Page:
-- Configuring done
-- Generating done
-- Build files have been written to: /home/pi/indi-astroberry
pi@raspberrypi:~/indi-astroberry $ make
Scanning dependencies of target indi_rpifocus
[ 25%] Building CXX object CMakeFiles/indi_rpifocus.dir/rpi_focus.o
[ 50%] Linking CXX executable indi_rpifocus
[ 50%] Built target indi_rpifocus
Scanning dependencies of target indi_rpibrd
[ 75%] Building CXX object CMakeFiles/indi_rpibrd.dir/rpi_brd.o
[100%] Linking CXX executable indi_rpibrd
[100%] Built target indi_rpibrd
pi@raspberrypi:~/indi-astroberry $ sudo make install
[ 50%] Built target indi_rpifocus
[100%] Built target indi_rpibrd
Install the project...
-- Install configuration: ""
-- Installing: /usr/bin/indi_rpibrd
-- Installing: /usr/share/indi/indi_rpibrd.xml
-- Installing: /usr/bin/indi_rpifocus
-- Installing: /usr/share/indi/indi_rpifocus.xml
pi@raspberrypi:~/indi-astroberry $ 

Here's a more colourful version which also shows what happens when you add the wrong command :D  As in this case, it's often not disastrous but if it is, this is where the last backup comes in handy!

Screenshot from 2017-02-06 10-47-05.png

To make it work we need to reboot and log back in then run indiserver with a list of the drivers required.

sudo reboot
ssh pi@raspberrypi
indiserver -m 100 -vv indi_asi_ccd indi_asi_wheel indi_eqmod_telescope indi_rpifocus indi_rpibrd

Astroberry Focuser and Astroberry Board drivers are now working :)  All the other drivers and all the hardware also work.  Success!

Screenshot from 2017-02-06 15-02-02.png

Now with everything working it's time for a backup.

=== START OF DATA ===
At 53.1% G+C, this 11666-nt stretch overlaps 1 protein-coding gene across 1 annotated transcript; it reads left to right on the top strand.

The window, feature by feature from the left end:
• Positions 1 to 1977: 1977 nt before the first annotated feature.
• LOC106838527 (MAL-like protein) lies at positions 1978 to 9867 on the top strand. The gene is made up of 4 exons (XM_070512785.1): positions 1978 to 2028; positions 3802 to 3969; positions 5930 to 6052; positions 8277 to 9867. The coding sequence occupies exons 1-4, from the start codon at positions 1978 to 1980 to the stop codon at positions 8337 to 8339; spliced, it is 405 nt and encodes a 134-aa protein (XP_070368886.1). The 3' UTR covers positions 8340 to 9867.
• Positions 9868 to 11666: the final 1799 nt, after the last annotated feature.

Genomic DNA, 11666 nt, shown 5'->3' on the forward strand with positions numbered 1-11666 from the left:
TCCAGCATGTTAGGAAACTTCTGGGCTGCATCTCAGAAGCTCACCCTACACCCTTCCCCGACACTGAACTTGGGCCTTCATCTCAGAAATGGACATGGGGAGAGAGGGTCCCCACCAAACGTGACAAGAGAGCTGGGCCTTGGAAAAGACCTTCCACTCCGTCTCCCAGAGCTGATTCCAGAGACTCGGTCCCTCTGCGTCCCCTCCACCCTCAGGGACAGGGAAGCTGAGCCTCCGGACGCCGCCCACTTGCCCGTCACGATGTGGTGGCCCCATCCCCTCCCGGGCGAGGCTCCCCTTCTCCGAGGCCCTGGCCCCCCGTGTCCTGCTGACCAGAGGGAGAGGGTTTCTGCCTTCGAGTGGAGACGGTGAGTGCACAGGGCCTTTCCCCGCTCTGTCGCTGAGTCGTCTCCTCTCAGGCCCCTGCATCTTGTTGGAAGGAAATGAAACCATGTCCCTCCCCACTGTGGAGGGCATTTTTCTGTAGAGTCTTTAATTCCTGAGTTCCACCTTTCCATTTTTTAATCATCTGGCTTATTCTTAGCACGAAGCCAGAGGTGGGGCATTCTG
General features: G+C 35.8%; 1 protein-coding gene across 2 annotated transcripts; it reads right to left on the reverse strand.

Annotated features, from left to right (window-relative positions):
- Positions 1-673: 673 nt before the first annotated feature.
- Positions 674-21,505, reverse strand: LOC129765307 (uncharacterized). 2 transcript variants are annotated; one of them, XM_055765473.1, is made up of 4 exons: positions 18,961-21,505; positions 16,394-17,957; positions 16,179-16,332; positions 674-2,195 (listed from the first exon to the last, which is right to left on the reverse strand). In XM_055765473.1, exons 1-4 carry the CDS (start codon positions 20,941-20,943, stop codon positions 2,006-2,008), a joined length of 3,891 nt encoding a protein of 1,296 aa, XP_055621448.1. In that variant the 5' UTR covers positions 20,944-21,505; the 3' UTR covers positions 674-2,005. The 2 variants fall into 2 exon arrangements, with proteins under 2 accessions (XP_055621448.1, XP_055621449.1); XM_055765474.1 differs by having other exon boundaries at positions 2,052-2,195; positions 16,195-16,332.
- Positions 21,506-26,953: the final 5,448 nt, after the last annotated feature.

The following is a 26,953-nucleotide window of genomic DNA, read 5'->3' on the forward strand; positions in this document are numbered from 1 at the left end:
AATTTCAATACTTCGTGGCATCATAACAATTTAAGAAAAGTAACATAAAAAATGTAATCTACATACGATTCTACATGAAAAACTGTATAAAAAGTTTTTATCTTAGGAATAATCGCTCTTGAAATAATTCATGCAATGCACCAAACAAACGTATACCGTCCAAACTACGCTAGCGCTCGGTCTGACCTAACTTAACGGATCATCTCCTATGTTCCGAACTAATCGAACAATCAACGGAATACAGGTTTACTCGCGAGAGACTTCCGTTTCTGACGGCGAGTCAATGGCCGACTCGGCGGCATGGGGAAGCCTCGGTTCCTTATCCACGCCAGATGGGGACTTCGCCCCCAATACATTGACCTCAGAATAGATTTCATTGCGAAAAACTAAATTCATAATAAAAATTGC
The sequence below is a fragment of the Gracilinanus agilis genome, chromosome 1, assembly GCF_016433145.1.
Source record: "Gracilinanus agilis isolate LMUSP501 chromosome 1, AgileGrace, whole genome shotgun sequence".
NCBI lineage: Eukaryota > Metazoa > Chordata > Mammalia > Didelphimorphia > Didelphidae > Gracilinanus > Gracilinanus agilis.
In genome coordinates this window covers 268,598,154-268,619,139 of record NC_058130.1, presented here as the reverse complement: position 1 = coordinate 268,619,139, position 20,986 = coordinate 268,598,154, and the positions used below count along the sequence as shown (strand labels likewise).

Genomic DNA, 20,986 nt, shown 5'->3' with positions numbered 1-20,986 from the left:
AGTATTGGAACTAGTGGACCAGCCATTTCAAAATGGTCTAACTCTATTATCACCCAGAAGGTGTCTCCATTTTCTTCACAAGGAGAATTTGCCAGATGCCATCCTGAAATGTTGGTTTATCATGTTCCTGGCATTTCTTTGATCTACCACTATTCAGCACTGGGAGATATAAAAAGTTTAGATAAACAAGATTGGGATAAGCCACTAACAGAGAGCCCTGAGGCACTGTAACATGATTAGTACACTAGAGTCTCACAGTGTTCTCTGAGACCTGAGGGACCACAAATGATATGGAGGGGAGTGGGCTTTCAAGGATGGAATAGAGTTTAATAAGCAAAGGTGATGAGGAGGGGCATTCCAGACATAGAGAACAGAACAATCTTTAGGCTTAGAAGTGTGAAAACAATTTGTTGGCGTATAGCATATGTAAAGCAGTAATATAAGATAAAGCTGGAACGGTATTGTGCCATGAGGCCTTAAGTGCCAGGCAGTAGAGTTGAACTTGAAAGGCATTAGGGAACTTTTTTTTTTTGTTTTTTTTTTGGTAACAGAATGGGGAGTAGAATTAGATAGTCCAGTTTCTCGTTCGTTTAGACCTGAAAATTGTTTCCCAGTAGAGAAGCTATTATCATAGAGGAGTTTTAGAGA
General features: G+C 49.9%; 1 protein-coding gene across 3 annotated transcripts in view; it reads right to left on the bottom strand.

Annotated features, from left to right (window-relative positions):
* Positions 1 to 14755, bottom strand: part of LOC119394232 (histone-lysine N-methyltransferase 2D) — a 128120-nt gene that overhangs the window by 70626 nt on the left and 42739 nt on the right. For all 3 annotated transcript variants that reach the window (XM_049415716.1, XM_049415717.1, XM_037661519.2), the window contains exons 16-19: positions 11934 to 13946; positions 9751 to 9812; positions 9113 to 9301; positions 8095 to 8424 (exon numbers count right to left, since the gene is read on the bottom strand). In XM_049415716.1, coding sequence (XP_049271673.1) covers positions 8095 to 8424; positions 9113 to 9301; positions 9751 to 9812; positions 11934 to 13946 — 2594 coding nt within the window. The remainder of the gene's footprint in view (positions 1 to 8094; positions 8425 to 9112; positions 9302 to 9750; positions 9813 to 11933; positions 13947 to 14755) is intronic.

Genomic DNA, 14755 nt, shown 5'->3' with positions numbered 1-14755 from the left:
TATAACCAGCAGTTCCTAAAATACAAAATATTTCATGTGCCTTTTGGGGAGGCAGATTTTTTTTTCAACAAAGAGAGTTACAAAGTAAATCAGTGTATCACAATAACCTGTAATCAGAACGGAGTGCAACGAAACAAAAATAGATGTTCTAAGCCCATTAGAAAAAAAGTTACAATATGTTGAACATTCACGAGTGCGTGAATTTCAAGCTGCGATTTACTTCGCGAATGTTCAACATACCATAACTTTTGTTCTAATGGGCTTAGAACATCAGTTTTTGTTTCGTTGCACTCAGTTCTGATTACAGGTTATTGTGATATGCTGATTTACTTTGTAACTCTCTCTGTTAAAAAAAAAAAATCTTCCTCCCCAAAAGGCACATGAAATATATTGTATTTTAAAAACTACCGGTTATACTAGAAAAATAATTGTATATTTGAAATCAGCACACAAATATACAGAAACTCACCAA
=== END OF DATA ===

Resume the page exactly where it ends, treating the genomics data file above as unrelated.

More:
Use Ctrl C to exit the INDI server in the RPi.  Shut down system using, sudo shutdown -h -P now,  power down and remove card from RPi.  Put in card reader in Windows PC and make a backup as in Part 4.

END OF PART 8

Edited by Gina

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Tutorial - continued...

PART 9 - Hardware for remote focussing.

This is the RPi plus HAT and other components for the scope imaging rig.  The focus make use of the Astroberry Focuser driver to control a Pololu A4988 stepper driver module which in turn drives a modified 28BYJ-48 little stepper motor with built-in gearbox.

Here are some photos showing the electronics and the hardware with the gearing that drives the telescope focuser from the stepper motor.  The gears and motor bracket were 3D printed in ABS plastic but for those who don't have a 3D printer, the gears can be replaced with a timing belt and pulleys and the motor bracket with bent up aluminium sheet.

The power input is filtered from interference with electrolytic and ceramic capacitors.  Fuses supply the electronics and the camera.  The 13.8v power input is dropped to 5.1v for the RPi with a buck converter - attached to the HAT.  Provision was also made for a dew heater switch using a power MOSFET.  This can be seen near the middle of the HAT between stepper driver and buck converter.